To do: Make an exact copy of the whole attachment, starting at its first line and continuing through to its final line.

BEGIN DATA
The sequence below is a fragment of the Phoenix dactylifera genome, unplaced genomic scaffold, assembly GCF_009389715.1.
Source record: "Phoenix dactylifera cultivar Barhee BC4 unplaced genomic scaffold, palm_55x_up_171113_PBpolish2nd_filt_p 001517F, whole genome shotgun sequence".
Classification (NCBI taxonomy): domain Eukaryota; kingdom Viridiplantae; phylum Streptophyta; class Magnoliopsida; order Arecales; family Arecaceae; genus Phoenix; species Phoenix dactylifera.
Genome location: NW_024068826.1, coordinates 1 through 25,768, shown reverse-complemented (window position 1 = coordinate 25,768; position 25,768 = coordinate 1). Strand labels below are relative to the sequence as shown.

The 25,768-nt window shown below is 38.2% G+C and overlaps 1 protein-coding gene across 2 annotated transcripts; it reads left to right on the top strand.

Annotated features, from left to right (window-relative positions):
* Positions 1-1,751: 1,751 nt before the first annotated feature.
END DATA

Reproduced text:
The sequence below is a fragment of the Phoenix dactylifera genome, unplaced genomic scaffold, assembly GCF_009389715.1.
Source record: "Phoenix dactylifera cultivar Barhee BC4 unplaced genomic scaffold, palm_55x_up_171113_PBpolish2nd_filt_p 001517F, whole genome shotgun sequence".
Classification (NCBI taxonomy): domain Eukaryota; kingdom Viridiplantae; phylum Streptophyta; class Magnoliopsida; order Arecales; family Arecaceae; genus Phoenix; species Phoenix dactylifera.
Genome location: NW_024068826.1, coordinates 1 through 25,768, shown reverse-complemented (window position 1 = coordinate 25,768; position 25,768 = coordinate 1). Strand labels below are relative to the sequence as shown.

The 25,768-nt window shown below is 38.2% G+C and overlaps 1 protein-coding gene across 2 annotated transcripts; it reads left to right on the top strand.

Annotated features, from left to right (window-relative positions):
* Positions 1-1,751: 1,751 nt before the first annotated feature.